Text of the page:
"The law is hoped to enable Iraq to achieve its potential and utilise its revenues for the benefit of all Iraqi people."
The government of Nuri al-Maliki, the Iraqi prime minister, had pledged to reach an agreement on an oil law by the end of 2006 but missed its self-imposed deadline due to Kurdish concerns about relations between the regions and Baghdad.
2.093m barrels a day
1.42m barrels a day
Source: CIA World Factbook
After the agreement al-Maliki said: "The benefits of this wealth will form a firm pillar for the unity of Iraqis and consolidate their social structure."
The Kurdish government had reservations about the wording regarding the powers of a federal council, to be established under the law, which would set oil policy and lay down ground rules for contracts signed with foreign firms.
Officials from Kurdistan, where relative security has encouraged more development than elsewhere in Iraq, had said they wanted assurances that the federal council will not invalidate their existing contracts.
The draft law would allow the Kurdish regional government to review the contracts it has signed to ensure consistency with the terms of the new law, Salih said.
Regional authorities in Iraq would also be able to negotiate oil contracts with foreign companies.
"Negotiations can be conducted by the regional authority in accordance with procedures and guidelines established by the Federal Council of Oil and Gas," Salih said.
"The negotiations and contracts will have to be based on the main criteria of maximising revenues for Iraqi people."
The law will also restructure the Iraqi National Oil Company (INOC) as an independent holding company with affiliated regional operating companies.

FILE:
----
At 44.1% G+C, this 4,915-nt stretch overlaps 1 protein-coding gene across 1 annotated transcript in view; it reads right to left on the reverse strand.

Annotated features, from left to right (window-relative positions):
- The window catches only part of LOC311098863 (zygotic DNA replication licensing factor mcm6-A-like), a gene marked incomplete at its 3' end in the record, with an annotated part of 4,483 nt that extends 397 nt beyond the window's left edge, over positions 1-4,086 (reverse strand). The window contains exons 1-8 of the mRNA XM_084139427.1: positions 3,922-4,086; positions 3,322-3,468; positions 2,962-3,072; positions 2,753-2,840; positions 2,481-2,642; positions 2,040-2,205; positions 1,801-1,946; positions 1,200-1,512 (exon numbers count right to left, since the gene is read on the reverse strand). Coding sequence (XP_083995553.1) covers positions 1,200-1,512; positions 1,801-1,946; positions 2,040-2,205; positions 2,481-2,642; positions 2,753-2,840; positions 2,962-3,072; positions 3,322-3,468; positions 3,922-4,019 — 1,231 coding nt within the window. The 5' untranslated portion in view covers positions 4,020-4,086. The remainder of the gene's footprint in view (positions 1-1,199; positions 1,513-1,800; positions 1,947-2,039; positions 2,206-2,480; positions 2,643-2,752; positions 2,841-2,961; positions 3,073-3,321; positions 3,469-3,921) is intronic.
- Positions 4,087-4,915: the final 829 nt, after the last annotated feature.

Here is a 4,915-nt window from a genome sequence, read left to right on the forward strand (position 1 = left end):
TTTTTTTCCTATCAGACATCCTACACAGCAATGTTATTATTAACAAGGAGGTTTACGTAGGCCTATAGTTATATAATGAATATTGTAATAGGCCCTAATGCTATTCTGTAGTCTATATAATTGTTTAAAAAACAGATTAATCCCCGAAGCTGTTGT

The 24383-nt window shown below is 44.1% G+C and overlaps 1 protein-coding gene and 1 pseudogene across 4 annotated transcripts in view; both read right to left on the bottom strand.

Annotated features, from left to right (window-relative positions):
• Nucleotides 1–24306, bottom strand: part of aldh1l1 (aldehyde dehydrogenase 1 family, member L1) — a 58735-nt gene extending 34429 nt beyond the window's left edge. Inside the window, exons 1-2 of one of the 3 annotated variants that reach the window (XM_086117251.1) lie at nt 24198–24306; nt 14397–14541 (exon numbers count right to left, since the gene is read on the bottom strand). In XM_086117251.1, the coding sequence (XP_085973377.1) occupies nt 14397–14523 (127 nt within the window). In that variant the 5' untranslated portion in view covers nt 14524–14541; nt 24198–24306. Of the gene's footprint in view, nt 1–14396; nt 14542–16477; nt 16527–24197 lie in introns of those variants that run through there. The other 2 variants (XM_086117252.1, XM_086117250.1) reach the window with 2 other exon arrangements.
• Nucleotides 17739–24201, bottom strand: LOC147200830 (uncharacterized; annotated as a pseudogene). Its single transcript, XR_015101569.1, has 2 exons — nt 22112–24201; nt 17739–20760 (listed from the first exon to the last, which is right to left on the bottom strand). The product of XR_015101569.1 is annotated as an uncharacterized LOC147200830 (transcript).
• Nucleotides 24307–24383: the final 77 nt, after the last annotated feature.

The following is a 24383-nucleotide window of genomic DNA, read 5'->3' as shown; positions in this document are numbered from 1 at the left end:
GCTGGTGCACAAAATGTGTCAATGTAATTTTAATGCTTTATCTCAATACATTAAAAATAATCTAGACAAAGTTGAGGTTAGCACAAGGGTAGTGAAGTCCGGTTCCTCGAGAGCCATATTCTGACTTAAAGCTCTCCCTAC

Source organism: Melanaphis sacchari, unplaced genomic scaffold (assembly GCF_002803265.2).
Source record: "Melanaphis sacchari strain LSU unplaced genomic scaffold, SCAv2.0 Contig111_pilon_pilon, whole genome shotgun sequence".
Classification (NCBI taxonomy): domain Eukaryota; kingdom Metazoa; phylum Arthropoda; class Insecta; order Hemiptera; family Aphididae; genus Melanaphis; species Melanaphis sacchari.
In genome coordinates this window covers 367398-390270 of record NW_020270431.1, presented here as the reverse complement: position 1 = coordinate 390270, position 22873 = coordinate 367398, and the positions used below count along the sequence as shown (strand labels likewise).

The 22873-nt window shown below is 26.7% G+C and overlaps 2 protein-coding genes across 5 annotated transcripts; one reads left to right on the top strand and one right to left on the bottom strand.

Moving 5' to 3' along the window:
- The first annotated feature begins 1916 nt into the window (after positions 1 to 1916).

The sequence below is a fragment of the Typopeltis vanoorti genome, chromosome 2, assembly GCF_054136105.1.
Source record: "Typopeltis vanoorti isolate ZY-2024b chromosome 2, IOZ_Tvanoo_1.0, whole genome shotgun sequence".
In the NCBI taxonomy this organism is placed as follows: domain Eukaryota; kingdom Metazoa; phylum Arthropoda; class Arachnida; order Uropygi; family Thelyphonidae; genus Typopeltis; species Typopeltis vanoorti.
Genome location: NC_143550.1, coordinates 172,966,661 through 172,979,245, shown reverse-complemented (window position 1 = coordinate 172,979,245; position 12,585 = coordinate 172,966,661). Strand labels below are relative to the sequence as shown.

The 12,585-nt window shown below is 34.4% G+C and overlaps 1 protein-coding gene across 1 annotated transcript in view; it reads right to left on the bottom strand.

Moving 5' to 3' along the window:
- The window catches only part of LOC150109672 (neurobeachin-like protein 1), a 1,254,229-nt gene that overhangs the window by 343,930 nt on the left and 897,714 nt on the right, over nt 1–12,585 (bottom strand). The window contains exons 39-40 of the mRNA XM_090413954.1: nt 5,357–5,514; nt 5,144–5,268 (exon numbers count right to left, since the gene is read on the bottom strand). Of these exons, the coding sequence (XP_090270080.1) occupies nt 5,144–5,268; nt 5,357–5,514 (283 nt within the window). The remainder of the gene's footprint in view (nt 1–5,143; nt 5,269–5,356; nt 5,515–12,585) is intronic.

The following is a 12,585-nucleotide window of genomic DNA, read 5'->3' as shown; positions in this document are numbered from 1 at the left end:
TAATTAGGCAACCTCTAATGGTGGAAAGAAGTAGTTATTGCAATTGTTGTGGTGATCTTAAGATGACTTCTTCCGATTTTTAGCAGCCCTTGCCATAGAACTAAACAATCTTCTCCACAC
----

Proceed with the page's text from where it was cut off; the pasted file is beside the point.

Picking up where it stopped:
"The law ends decades of excessive centralised control over the industry which was often the impediment to development for the sector," Salih said.
On Tuesday, Fadil Chalabi, an Iraq oil expert at the Centre for Global Energy Studies, London, told Al Jazeera: "Now that the law allows for provincial governments to negotiate separately with international oil companies, in the same way as the Kurds have done with the Norwegian and Canadian companies in the north of Iraq, I believe if this is going to be the case, then it could have disastrous effects on the development of oil industry in Iraq.
"It will lead to fragmentation, it will have no central planning, no central policy-making authority - and if this is going to be the case, this law could negative effects on the oil industry in Iraq."
Interviewed on the same Al Jazeera programme, Axel Bush of London's Energy Intelligence Group said: "The important bit of the law is that the Iraqis are setting up a national council for oil and gas that will oversee the contracts that the individual provinces or regions may indeed negotiate themselves.
"But the contracts must live up to certain commercial criteria that the central government or rather the council will ensure are in line with the national legislation."
"What they are trying is to ensure that nobody negotiates away the rights of the Iraqi people to the national treasure that oil is.
"The revenue-sharing aspect is a separate law, it is on track but it has not yet been approved. This suggests that revenue will be collected by the central government and then distributed to the provinces according to population density ..."
Washington has linked its continuing support for the Shia-led national unity government, which also includes ethnic Kurds and Sunni Arabs, to them passing the law but acknowledges the difficulties it faces in reaching a deal.
"The oil law is not just an oil law. It's a law about dividing the resources of the country and therefore maintaining the unity of Iraq. So it's not easy," Condoleezza Rice, the US secretary of state, told the Fox News Sunday programme.
Iraq has the world's second largest proven oil reserves but has been unable to develop them fully because of decades of sanctions under Saddam Hussein and the violence since the US-led invasion in March 2003.